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  1. #1
    Super Member AKfish's Avatar
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    JD 5075M; JD 110 TLB; JD 4720; Ford 9N; JD X300R

    Default '12-'13 injection pump failures?

    After 135,000 miles I finally had to have the injectors replaced on my '03 Dmax. Outside of having to replace a rear axle seal (and brake pads) that's all I've ever had to do with that truck - besides oil-filter-air maintenance.

    Last count was 7 round-trips on the Alcan towing some heavy loads and it never burped or hiccupped once.

    But, I'm edging closer to buying a new rig.

    Lead mechanic on the north slope oil fields did the repair work (mostly Dmax'es up there) and I took the opportunity to pick his brain on the new trucks (1-ton and up). His advice - wait.... he stated that one of the biggest problems they're having right now with ALL of the new rigs is injection pump's cratering. Literally. Lines, injectors, filters contaminated with metal particles after the pump fails. Complete fuel system replacement is required. Around $7-8K he guessed.

    Dodge's, Ford's, GM. His view is that the high pressure injection pumps (~30K psi - thought that most of them were Bosch) were defective or needing a redesign to effectively function at the higher operating pressures were the root of the problem.

    Is this a pervasive; across-the-board failure for '12-'13 diesel trucks?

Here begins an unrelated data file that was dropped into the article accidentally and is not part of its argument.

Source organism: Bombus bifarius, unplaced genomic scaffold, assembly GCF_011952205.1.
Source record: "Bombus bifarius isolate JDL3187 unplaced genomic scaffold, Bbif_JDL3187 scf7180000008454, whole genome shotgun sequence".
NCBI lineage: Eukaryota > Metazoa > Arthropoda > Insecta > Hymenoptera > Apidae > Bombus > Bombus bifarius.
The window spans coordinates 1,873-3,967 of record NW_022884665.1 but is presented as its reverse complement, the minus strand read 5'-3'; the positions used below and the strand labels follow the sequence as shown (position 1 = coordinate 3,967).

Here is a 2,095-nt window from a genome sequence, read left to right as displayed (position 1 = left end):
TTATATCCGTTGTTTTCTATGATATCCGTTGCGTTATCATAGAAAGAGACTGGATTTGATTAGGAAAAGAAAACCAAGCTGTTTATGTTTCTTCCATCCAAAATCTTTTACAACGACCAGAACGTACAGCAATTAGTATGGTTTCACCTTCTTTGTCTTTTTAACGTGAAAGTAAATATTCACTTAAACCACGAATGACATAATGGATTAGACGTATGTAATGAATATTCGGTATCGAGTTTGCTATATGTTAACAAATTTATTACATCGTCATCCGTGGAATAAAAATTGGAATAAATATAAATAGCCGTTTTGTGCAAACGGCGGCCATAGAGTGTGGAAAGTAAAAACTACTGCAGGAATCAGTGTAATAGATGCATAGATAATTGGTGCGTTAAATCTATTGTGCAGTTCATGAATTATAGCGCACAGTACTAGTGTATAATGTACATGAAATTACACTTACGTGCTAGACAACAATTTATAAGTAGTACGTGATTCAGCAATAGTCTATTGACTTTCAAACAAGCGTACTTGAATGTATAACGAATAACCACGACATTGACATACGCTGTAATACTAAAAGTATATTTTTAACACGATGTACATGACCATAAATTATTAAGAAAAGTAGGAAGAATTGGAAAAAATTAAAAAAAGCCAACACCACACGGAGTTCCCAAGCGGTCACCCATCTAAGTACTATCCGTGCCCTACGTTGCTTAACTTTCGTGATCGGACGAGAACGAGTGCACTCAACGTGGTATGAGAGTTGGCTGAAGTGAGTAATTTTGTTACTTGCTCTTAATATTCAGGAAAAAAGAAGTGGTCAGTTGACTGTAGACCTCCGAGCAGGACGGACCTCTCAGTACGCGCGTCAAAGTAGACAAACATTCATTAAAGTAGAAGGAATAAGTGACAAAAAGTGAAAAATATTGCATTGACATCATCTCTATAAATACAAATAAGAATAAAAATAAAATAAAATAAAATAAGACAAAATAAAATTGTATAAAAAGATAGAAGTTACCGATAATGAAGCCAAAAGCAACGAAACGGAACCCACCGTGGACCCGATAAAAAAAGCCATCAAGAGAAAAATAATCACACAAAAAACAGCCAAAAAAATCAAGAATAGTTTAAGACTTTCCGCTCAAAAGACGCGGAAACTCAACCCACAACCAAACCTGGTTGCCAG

Thanks.

    AKfish
    "Most people want to live on top of the mountain, but all the happiness and growth occurs while you're climbing it."

  2. #2
    Elite Member JasG's Avatar
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    Default Re: '12-'13 injection pump failures?

    I've heard of both Ford and Chevy having injection issues, don't know about Dodge which I believe has been using it's system (or something close) since 2003 or 4. I know of 2 local village diesels one Chevy and one Ford that are only a year or so old that have had issues and it was blamed on bad fuel.

    A local injection shop I deal with did say the since the newest fuel came out they have seen damage that looks like water. From what they have looked into it the newest fuel may have water homogenized into it so it never drops out. They said it was from what ever process is used to remove the sulfur.

    Around here Chevy is having problems with the SCR system also. A local Chevy dealer has taken a bunch back in trade due to the DEF is freezing below 20F and the heater isn't heating it the fluid enough to thaw is what I was told.

    Dodge with the Cummins I have heard of poor fuel mileage and I have read problems with the EGR system over 50K miles. I also know of people who have owned these and had problems.